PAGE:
The design for today’s 1972 (Nineteen seventy two) Morris 1/2 ton pick up, seen at a recent Avenue Driver Club meeting, dates back to the original incarnation of the Austin Cambridge which in A40 guise first saw the light of day in 1954.
The Cambridge was updated in 1954 when it became the Austin A50 Cambridge and again in 1957 to become the Austin A55 Cambridge which stayed in production until the arrival of the Austin A55 Cambridge Mark II fitted with an all new Farina (as in Pinin) body.
The Austin Cambridge 1/2 ton pickup was first marketed in 1957 with the latest A55 panels incorporated into the cab with a 4 cylinder 51 hp B Series motor.
From 1962 the Pickup was fitted with a unique to type grill and the 61 hp B Series motor from the Farina A60 Cambridge launched in 1961, and Australian spec A55 Cambridge Mk II which was launched in 1959. 1962 also saw the first of these vehicles marketed with the Morris name.
The Austin variant of the 1/2 ton pickup was dropped after Austin and Morris part of the British Motor Corporation was further merged with Leyland to become British Leyland in 1968. While the Morris variant continued in production until 1973. Despite having no further significant upgrades since 1962 the Morris 1/2 ton was still marketed with a “New, Tough and Versatile” strap line as late as 1968 !
Thanks for joining me on this “Badge Transformation” edition of “Gettin’ a li’l psycho on tyres” I hope you will join me tomorrow for a look at a Lamborghini Jarama. Don’t forget to come back now !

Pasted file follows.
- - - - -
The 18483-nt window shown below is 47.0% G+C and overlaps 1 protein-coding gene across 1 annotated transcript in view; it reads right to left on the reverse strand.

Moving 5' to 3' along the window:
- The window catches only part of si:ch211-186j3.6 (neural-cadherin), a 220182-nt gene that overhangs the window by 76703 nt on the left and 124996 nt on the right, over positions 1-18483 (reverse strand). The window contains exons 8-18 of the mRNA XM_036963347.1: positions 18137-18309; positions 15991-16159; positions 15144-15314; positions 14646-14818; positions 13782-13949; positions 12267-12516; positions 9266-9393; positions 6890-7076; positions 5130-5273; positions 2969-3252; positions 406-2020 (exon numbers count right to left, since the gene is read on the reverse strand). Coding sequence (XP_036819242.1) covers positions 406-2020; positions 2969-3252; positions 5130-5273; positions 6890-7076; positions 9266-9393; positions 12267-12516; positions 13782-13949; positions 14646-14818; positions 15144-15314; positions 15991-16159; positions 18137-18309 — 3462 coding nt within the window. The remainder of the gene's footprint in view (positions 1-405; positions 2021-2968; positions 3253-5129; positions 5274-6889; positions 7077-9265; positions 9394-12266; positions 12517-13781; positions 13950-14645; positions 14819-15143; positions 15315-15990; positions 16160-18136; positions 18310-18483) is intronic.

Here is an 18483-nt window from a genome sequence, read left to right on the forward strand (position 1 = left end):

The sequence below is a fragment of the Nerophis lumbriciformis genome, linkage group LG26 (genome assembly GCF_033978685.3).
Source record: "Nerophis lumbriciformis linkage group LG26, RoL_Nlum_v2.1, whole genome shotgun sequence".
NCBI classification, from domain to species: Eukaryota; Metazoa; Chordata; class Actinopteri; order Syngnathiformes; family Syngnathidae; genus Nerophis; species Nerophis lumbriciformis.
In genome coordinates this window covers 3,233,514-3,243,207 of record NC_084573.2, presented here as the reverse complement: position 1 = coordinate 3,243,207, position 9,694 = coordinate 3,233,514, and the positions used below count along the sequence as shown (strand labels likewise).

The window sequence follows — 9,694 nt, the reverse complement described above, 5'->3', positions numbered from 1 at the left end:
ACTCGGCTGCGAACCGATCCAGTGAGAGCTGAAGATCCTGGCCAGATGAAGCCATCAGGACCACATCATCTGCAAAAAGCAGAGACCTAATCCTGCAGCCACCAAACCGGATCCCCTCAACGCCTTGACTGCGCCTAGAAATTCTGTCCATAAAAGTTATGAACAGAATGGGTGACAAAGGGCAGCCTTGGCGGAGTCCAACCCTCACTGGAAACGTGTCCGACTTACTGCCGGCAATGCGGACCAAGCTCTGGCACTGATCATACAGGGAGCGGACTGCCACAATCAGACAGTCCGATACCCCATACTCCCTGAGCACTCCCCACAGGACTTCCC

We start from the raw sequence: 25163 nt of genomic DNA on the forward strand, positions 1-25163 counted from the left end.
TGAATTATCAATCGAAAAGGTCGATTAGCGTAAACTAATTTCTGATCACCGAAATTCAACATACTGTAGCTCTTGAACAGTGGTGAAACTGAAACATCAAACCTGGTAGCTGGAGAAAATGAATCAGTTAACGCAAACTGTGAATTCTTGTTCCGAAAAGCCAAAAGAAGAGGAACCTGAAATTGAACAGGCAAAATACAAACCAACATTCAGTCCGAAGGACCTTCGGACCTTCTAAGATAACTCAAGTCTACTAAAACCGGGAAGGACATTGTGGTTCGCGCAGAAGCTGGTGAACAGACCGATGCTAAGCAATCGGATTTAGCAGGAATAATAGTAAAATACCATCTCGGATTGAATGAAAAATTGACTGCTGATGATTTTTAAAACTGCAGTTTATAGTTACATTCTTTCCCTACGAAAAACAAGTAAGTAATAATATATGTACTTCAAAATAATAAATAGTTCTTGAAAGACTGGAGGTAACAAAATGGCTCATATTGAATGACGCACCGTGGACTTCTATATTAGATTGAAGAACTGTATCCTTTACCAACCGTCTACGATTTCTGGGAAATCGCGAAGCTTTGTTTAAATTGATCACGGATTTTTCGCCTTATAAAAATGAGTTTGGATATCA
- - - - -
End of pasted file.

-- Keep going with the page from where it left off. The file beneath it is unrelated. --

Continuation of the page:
Ford’s chief designer E.T. “Bob” Gregorie passed the styling features of the Prow Front full sized Fords to the half ton pickups that were new for 1940/41.
Power options for the Prow Front pick ups included 60, 90 or 95 hp flathead Ford V8 with the 60hp being replaced by a 1996 cc / 120 cui four cylinder sourced from the Ford 6N tractor midway through 1941.
This particular pickup seen at the Yanks Picnic, Shakespeare County Raceway, is registered with a 4500 cc / 274 cui motor of unknown origin.
The chassis of the Prow Front Pickups and Cars are almost identical except the commercial application has the frame stamped out of heavier gauge steel. The pickup rode on trans leaf springs both front and rear. At an additional cost the prow front 1/2 tons could be ordered with pin striped body panels.
70,190 of these 1941 Ford 1/2 ton pickups were built which would have cost of the order of US$ 650 new.
Thanks for joining me on this “Prow Front” Edition of “Gettin’ a li’l psycho on tyres” I hope you will join me again tomorrow. Don’t forget to come back now !